For many married retirees, Social Security is essential to their retirement budgets. Nearly 9 out of 10 retirees said Social Security is at least a minor source of household income, in an annual Gallup poll. As such, making the most of the benefits available to you is important to ensure you can get the most out of your golden years.
One important aspect of Social Security available to married couples are spousal benefits. The spousal benefit allows a spouse to claim benefits based on their partner’s earnings record, and they may provide a significant boost in household income. And one of the best ages to claim your Social Security spousal benefits is age 67.
Before diving into the details of the average spousal benefit at age 67 and why you might want to wait until reaching that age to make your Social Security claim, it’s important to understand how spousal benefits work.
How much can you receive in spousal benefits?
To be eligible for spousal Social Security benefits, you must meet the following criteria:
- Be married for at least one year to someone receiving Social Security benefits.
- Be at least 62 years old
(You may also qualify for spousal benefits without any additional restrictions if you are caring for your spouse’s child whose age 16 or younger or disabled.)
If you meet those requirements, you may be eligible for a benefit equal to half your spouse’s primary insurance amount. The primary insurance amount is the amount a beneficiary receives if they claim Social Security at their full retirement age.
Full retirement age is determined by what year the beneficiary is born. Anyone born in from 1943 to 1954 reached full retirement age at 66. That age increased by two months for every year beyond 1954 until reaching age 67 for anyone born in 1960 or later.
This table shows what percentage of your spouse’s primary insurance amount someone with a full retirement age of 67 will receive based on various claiming ages.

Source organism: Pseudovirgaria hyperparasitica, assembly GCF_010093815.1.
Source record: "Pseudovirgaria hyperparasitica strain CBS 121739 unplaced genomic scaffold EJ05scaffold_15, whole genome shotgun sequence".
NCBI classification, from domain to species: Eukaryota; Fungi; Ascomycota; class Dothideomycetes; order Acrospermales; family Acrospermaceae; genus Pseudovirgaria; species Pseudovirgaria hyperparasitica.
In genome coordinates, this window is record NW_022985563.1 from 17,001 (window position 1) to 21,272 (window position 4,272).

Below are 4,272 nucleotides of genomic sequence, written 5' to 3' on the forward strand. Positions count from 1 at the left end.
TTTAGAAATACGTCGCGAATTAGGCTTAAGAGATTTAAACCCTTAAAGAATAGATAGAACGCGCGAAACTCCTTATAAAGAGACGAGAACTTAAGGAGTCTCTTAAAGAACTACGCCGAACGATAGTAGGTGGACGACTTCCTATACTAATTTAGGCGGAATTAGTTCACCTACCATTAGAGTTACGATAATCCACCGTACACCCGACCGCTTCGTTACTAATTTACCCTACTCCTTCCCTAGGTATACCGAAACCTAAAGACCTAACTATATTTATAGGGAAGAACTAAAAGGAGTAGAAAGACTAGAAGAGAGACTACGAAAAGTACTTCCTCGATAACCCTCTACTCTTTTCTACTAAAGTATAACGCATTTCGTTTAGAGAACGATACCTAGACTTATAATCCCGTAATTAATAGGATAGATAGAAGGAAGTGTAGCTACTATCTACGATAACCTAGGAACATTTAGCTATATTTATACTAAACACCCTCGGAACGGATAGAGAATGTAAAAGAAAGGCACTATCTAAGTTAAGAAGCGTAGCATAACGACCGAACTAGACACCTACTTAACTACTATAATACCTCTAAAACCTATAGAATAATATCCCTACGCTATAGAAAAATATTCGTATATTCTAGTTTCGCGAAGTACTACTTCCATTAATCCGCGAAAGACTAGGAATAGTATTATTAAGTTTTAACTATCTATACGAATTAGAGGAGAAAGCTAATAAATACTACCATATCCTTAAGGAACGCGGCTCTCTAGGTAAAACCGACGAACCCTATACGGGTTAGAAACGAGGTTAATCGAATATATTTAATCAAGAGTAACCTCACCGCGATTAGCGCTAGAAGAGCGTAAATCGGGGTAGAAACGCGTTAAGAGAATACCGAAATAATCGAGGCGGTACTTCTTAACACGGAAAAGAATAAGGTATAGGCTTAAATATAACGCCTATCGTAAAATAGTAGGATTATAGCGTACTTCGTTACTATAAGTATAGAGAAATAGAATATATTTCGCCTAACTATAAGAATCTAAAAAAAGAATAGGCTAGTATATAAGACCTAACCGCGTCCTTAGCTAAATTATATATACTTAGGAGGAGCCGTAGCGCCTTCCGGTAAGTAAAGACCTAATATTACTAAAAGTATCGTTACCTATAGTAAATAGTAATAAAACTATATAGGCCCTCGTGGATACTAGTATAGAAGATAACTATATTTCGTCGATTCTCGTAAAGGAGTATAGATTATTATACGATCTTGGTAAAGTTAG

|Percentage of Spouse’s PIA
|67 or older
Some important details about spousal benefits
While you can’t claim spousal benefits until your spouse claims their own benefit, you can claim your own benefit and then switch to a spousal benefit once they start collecting their own Social Security. However, your spousal benefit will be calculated based on when you claimed your own benefit. So if you claim your own benefit at age 62, you’ll only be eligible to receive as little as 32.5% of your spouse’s primary insurance amount, not the full 50%.
Another important detail is that spousal benefits max out at full retirement age. That’s why age 67 is an important age for many retired and soon-to-be-retired couples. Anyone born in 1960 or later will maximize their spousal benefits by claiming at age 67 instead of waiting longer.
Here’s the average spousal Social Security benefit at age 67
According to the most recent data provided by the Social Security Administration, there were 84,034 67-year-olds collecting spousal retirement benefits in December 2022. On average, they received a monthly check of $841.44 per month, or about $10,097 per year.
It’s important to note that this number includes spouses who claimed benefits as early as 62, so if you wait until full retirement age, you’ll likely receive a higher-than-average monthly benefit. Of course, it all depends on your spouse’s earnings record.
What’s more, the vast majority of 67-year-olds are better off collecting benefits based on their own earnings record. There were 2.85 million 67-year-olds collecting retirement benefits on their own earnings record in December 2022. Those collecting spousal benefits total less than 3% of that number.
As such, you must look at your and your spouse’s numbers to determine whether you’ll take benefits based on your spouse’s earnings record or if you should optimize for taking your own benefit. Your claiming strategy can alter dramatically based on whether you claim one or the other. While spousal benefits max out at full retirement age, you’ll maximize your own benefit by waiting until age 70.
If you’re sure you’ll claim spousal benefits, waiting until you reach full retirement age is usually the best course of action. Even if you take benefits based on your own earnings record for a few years while waiting for your spouse to apply for benefits, it usually works out in the long run. But every situation is different, and you should consult a professional if you’re unsure what’s best.